The Securities and Exchange Commission is seeking comments on the current securities exemption structure. In a release yesterday, the SEC asked the public to provide feedback on “ways to simplify, harmonize, and improve the exempt offering framework to expand investment opportunities while maintaining appropriate investor protections and to promote capital formation.”
In the US, there is an alphabet soup of securities exemptions, or methods for companies to raise capital, while remaining compliant under the law. The rules have been created over decades with tweaks and additions that have added to what can only be described as a mish-mash of convoluted rules.
For ordinary people, the structure is Byzantine at best. The only true beneficiaries are lawyers steeped in the acronym-speak of securities law. Issuers pay dearly for this knowledge.
For online capital formation, this publication frequently references Reg D506c, Reg A+ and Reg CF, even while recognizing the fact that most people find this confusing as they simply want to raise capital while being compliant.
Part of the equation and SEC consultation is the definition of an “accredited investor.” Long in use, the current rule is wealth based demanding individuals that qualify to earn over $200,000 a year or have a net worth of more than $1 million. While simple to apply, this metric has failed in recognizing investor sophistication. While common sense dictates that wisdom is not measured by cash in the bank, the current regime has disenfranchised tens of millions of investors. As private markets have become a preferred route for capital formation, the net effect has been to block the masses from some of the most promising investment opportunities in history. Meanwhile, the rich get wealthier.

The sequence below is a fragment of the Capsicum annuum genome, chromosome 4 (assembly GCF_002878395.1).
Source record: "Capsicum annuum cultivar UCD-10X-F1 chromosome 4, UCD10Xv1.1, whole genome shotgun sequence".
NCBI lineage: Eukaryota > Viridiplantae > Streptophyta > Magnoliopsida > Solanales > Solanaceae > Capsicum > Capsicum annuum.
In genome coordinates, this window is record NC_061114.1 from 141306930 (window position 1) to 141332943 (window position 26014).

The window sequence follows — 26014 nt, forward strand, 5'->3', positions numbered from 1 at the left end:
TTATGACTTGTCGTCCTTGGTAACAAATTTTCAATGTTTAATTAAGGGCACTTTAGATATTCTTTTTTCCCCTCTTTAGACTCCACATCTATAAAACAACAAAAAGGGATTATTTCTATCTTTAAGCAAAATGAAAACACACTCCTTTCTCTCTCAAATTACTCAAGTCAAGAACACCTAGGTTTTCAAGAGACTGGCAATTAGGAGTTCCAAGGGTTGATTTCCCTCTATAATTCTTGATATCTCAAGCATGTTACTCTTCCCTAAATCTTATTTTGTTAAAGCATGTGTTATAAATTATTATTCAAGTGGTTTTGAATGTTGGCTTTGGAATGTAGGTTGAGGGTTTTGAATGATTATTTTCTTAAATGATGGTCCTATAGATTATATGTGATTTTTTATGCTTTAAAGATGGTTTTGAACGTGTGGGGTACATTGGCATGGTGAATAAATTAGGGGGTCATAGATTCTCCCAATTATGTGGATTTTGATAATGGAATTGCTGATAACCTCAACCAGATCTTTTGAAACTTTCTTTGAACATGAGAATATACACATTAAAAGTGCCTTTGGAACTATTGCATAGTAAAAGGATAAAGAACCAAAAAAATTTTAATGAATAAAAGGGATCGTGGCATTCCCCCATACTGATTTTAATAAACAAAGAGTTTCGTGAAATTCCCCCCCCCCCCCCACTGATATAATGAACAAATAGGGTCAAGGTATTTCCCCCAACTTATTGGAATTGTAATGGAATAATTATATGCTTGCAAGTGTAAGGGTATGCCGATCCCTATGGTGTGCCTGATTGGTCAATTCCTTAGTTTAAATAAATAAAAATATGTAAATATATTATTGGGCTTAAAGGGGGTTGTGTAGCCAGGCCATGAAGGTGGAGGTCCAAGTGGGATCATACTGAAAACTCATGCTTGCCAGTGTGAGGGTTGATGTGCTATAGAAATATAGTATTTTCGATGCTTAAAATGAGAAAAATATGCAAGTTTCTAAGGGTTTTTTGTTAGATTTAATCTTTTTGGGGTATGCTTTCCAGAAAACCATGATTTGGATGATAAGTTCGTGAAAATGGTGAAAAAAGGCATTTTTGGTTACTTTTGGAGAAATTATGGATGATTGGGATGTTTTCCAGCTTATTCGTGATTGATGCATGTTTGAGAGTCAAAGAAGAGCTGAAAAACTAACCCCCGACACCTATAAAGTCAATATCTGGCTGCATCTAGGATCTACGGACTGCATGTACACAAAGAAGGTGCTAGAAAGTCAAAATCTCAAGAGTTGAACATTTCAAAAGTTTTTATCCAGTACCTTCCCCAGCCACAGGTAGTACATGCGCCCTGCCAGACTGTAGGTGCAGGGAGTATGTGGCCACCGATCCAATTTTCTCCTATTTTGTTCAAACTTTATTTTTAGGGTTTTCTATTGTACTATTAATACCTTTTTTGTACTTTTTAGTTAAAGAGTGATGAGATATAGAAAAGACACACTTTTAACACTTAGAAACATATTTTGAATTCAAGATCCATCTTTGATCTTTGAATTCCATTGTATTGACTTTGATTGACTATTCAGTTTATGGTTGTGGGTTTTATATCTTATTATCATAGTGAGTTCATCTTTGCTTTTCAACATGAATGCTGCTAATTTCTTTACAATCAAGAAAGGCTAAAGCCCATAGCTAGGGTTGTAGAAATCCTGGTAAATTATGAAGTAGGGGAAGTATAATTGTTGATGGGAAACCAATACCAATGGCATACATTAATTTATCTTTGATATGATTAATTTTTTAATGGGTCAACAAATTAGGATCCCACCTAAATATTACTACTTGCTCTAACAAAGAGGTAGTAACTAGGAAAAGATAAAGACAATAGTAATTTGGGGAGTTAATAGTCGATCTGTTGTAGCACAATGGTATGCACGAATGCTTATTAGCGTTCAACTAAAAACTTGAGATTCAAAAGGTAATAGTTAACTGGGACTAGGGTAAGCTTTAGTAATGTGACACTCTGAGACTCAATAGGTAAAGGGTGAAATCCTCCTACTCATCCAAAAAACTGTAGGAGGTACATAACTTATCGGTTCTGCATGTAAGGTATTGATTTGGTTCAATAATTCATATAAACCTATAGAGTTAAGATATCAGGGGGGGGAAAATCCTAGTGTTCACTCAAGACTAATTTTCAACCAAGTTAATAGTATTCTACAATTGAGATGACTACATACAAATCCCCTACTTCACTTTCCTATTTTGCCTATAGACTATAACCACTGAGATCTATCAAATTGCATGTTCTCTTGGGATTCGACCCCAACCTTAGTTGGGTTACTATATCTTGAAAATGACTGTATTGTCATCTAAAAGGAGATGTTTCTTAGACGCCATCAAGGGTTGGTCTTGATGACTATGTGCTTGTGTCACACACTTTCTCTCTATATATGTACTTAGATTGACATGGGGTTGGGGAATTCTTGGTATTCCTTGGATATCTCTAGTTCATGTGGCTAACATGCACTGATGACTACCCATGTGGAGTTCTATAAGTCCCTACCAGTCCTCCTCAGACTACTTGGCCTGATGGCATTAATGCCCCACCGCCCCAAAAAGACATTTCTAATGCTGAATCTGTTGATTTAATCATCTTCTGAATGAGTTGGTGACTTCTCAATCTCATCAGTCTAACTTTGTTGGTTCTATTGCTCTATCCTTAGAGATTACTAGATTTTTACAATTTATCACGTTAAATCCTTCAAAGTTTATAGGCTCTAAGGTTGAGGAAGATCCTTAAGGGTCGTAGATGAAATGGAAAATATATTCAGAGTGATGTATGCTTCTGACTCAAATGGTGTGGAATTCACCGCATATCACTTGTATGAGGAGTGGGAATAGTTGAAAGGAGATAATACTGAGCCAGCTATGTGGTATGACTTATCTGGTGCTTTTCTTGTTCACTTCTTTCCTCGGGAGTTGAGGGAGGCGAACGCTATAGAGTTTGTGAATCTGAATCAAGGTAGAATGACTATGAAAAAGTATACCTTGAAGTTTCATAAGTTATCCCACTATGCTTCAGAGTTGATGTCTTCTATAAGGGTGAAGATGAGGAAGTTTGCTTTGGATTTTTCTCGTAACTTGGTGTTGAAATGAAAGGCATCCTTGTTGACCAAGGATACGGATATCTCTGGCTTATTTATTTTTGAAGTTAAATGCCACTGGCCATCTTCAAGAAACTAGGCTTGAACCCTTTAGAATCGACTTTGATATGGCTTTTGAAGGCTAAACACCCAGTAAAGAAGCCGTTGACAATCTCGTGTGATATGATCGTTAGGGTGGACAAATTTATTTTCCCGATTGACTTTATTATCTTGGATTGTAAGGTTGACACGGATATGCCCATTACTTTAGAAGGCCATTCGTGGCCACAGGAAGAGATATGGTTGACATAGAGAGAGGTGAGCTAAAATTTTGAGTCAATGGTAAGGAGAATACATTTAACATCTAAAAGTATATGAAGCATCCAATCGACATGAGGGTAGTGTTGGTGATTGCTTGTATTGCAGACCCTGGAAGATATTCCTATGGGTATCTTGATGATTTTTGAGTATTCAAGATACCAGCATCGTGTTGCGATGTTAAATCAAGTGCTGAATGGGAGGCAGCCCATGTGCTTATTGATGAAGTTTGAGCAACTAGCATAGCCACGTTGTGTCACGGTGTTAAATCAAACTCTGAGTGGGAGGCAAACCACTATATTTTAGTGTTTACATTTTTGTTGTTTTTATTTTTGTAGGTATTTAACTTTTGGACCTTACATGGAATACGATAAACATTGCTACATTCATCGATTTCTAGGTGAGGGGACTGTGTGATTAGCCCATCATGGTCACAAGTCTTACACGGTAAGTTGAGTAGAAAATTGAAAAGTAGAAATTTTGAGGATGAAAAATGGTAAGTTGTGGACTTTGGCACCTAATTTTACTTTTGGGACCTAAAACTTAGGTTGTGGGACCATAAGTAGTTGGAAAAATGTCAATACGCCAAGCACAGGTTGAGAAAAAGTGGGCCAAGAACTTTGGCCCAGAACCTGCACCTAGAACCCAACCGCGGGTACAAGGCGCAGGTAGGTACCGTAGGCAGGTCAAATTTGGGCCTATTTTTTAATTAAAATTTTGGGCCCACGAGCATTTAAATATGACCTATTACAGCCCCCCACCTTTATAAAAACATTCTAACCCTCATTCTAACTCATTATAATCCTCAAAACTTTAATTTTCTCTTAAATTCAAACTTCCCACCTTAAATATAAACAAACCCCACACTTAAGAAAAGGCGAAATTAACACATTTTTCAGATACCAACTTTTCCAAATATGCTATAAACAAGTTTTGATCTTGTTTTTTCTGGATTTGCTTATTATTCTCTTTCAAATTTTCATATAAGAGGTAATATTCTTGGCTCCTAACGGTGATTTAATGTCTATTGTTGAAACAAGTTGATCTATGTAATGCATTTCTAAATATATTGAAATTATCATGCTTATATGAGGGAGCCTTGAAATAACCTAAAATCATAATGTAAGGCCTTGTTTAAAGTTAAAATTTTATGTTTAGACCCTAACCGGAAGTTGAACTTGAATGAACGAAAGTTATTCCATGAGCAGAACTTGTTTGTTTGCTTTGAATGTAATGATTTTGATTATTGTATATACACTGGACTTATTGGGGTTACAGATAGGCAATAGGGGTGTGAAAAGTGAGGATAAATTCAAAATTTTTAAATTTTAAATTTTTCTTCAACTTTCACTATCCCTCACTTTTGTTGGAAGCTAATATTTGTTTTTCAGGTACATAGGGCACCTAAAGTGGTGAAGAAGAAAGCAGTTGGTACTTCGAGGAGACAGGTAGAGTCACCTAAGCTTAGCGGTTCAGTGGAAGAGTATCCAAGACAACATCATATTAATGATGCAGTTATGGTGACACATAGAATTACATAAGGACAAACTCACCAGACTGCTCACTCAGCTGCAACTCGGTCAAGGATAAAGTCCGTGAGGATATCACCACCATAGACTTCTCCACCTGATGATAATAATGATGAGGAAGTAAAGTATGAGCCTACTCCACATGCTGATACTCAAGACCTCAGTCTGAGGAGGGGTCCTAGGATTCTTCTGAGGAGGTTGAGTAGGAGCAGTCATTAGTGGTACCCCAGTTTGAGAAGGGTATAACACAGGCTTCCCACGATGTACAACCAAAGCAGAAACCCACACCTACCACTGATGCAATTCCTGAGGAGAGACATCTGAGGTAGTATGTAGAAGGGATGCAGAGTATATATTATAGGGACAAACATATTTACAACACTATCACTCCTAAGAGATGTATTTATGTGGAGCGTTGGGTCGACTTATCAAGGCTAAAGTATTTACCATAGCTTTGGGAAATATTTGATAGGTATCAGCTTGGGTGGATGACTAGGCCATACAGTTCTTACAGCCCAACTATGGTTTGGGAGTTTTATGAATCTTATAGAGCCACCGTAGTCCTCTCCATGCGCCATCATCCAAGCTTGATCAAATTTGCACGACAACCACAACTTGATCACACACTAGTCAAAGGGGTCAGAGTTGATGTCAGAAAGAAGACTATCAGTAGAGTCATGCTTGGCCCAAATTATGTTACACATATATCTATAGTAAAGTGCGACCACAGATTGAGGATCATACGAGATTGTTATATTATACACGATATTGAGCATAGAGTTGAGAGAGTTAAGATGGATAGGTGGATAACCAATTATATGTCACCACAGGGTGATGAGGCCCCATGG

Here’s your chance to comment on the accredited investor standard (among other topics): https://t.co/nMsk9jeyyE
— Hester Peirce (@HesterPeirce) June 18, 2019
The SEC has long discussed their project to review securities exemption harmonization. The common-sense initiative was launched by SEC Chair Jay Clayton who commented on the request for public feedback:
“We are taking a critical look at our exemptions from registration to ensure that our multifaceted private offering framework works for investors and entrepreneurs alike, no matter where they are located in the United States. Input from startups, entrepreneurs, and investors who have first-hand experience with our framework will be key to our efforts to analyze and improve the complex system we have today.”
While it is not clear if there will be an actionable outcome, the project is long overdue.
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The concept release seeks input on whether changes should be made to improve the entire exemption ecosystem. The SEC is asking for feedback on the following topics:
- The limitations on who can invest in certain exempt offerings, or the amount they can invest, provide an appropriate level of investor protection or pose an undue obstacle to capital formation or investor access to investment opportunities
- The Commission should take steps to facilitate a company’s ability to transition from one offering to another or to a registered offering
- The Commission should expand companies’ ability to raise capital through pooled investment funds
- Retail investors should be allowed greater exposure to growth-stage companies through pooled investment funds such as interval funds and other closed-end funds